Anda: When it comes to Halloween, I think of myself as a traditionalist, and by that I mean I usually costume my children in the most poofy, floofy, ridiculously rotund costumes I can cram them into — because literally nothing is cuter than a squooshy baby pumpkin or chubby bumblebee.
This year, I wanted to create matching sibling costumes, so Russian nesting dolls (Matryoshka) in their varying sizes seemed like the perfect egg-shaped inspiration. As a bonus, these fiberfill-stuffed outfits keep them warm on a chilly halloween night — just pair these with two (or three) layers of long-sleeve tees underneath, and just as many layers of tights, and you avoid the annual tantrum over wearing a costume-obscuring winter coat ten minutes before trick-or-treat time.
- Cut-and-sew Matryoshka Doll fabric in quilting weight cotton – I’m using Basic Cotton Ultra but you could also use Petal Signature Cotton® or Cotton Poplin
- 1.5 yards of solid white cotton fabric for lining (2 yards for 7/8y size)
- (1) 16 oz bag of fiberfill
- 28″ of ⅜” flat elastic (32″ for 7/8y size)
- 2 white 1” buttons (optional: use extra fabric to make covered buttons — see the how to here)
- Sewing Machine
- Rotary Blade or Fabric Scissors
*Finished Measurements: The 4T costume is 22” from the top of the shoulder to the hem with a 24” chest. The 7/8y costume is 27” from the top of the shoulder to the hem with a 28” chest.
1. Cut out the two pieces of the dress and use them as a pattern to trace and cut out two matching pieces of lining fabric.
2. With right sides of the fabric together, pin the front outer piece to the matching lining piece. Straight stitch from armpit to armpit (back stitch at each end). Repeat for the back outer piece.
3. Notch all curved edges, turn each piece right-side out, and press.
4. With right sides together, line up the sides of the skirt lining and the sides of the outer fabric and pin.
5. Straight stitch these pinned edges and press the seams allowance open.
You now have a lined, unhemmed A-line dress. Now we’re going to turn it into a costume!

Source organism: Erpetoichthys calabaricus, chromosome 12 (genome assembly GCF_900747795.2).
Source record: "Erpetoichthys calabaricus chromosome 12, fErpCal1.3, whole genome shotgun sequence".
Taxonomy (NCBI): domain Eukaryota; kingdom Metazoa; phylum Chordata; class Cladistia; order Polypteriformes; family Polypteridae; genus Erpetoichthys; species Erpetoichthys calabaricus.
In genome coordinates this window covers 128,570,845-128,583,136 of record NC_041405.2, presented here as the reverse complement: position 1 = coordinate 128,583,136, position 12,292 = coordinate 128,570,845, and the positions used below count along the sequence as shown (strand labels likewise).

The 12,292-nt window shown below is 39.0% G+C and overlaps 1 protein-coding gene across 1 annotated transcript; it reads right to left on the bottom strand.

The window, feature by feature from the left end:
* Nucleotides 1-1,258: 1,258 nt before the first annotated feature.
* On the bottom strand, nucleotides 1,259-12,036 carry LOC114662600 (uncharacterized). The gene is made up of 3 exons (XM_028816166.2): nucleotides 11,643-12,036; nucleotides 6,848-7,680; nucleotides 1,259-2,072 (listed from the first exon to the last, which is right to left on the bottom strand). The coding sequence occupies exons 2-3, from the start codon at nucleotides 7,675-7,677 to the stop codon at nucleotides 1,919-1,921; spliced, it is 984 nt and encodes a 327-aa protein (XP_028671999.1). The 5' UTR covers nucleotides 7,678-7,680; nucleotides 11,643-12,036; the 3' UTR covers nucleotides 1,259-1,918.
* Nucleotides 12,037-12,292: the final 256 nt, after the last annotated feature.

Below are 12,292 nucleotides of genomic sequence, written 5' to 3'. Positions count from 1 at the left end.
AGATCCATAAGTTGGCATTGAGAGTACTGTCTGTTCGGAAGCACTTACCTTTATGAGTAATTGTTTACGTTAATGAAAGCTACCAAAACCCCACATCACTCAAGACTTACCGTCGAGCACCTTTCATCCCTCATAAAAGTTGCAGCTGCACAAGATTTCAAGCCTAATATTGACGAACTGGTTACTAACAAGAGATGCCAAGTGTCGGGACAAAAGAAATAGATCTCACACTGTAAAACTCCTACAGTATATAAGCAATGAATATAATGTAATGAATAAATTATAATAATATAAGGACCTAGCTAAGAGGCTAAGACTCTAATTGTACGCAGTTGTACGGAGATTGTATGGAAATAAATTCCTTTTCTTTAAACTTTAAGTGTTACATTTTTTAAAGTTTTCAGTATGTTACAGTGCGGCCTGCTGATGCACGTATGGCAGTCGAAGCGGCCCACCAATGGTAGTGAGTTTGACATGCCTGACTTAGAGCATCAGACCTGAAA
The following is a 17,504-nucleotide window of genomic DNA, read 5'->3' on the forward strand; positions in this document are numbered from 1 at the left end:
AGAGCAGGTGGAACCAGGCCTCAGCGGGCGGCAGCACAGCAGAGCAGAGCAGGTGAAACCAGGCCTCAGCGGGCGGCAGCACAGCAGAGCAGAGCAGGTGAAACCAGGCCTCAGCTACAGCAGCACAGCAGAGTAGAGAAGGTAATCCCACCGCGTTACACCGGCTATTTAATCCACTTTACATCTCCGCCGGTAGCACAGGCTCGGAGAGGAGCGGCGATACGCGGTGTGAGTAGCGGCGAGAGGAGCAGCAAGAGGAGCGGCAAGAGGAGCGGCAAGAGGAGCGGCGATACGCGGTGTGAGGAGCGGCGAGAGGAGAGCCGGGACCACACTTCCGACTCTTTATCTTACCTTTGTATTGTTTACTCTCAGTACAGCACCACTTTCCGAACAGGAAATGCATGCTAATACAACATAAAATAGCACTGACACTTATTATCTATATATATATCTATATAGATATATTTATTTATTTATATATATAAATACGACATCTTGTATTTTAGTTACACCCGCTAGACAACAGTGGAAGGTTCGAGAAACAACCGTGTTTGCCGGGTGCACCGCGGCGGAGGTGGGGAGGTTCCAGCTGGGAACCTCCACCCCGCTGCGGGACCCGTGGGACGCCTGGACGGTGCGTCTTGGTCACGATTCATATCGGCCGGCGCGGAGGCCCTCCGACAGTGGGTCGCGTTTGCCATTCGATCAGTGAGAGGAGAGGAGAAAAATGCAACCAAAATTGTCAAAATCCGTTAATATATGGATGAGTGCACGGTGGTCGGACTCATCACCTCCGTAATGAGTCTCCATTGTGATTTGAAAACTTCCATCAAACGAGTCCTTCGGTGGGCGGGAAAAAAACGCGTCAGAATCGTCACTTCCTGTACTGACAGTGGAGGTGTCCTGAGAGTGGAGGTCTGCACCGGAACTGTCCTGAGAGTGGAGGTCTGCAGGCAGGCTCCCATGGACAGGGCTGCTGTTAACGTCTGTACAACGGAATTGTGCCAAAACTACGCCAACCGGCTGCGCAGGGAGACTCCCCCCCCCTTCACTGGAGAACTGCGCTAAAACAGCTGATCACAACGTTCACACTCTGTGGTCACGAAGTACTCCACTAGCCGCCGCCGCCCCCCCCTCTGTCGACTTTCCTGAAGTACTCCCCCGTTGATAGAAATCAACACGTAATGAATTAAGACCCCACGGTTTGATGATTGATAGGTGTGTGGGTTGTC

6. Turn the dress upside down, take the fiberfill and begin stuffing it between the lining and the outer fabric, pinning the hem closed as you go. Stuff a bunch of fiberfill in there! The more rotund the costume is, the better.
7. Baste the hem closed, then turn the basted hem ½” to the wrong side and press.
8. Mark the middle of the elastic piece and sew the ends together.
9. Pin the seam of the elastic to the bottom of one side seam of the skirt and pin the marked bit to the opposite side seam. Stretch the elastic and add a few more pins to evenly attach it around the basted hem of the dress.
10. Sew the elastic to the hem with a zigzag stitch, stretching it as you sew.
11. Measure 2″ from edge of back straps and mark with a 1” line. Sew a button hole into each.
12. Attach the buttons to the front straps at the points indicated on the fabric. If you don’t have white buttons, you can make coordinating covered buttons with a little extra bit of the dress fabric or the white lining fabric following this tutorial.
- (2) 1″ buttons (ideally shank buttons)
- Leftover fabric scrap
- Sewing needle
Cut out two 1 3/4″ circles of fabric. Loosely baste around the outside perimeter of the fabric and don’t tie off. Place a button in the center of the circle face down on the wrong side of the fabric, then pull the thread to gather the fabric around the back of the button. Tie off — that’s it!
Adding the Headscarf
Cut out the headscarf from the printed fabric. Hem all sides by folding twice 3/8″ to the wrong side, pressing, and then topstitching. If your sewing machine has a rolled hem foot you can use that of course, but my rolled hem foot eats fabric and makes me cry — so I just fold, press and topstitch.
You’re finished! Now, just pair the stuffed dress with a long sleeve tee (Primary.com is a great source for these in solid colors) and wooly tights. Bonus styling tips: Repurpose an Easter basket festooned with a ribbon made of leftover fabric to carry and collect treats in to complete this look.
Does Anda’s distinct design style have you flashing back to a carefree childhood? Shop more of Anda’s designs here!
About the Guest Blogger
Anda Lewis Corrie is a freelance illustrator, designer and artist living in Berlin with her little family. When she and her husband aren’t drawing on things at Studio Like a Dream, they are probably still drawing on things somewhere else, or maybe wondering aloud if they should buy a houseboat.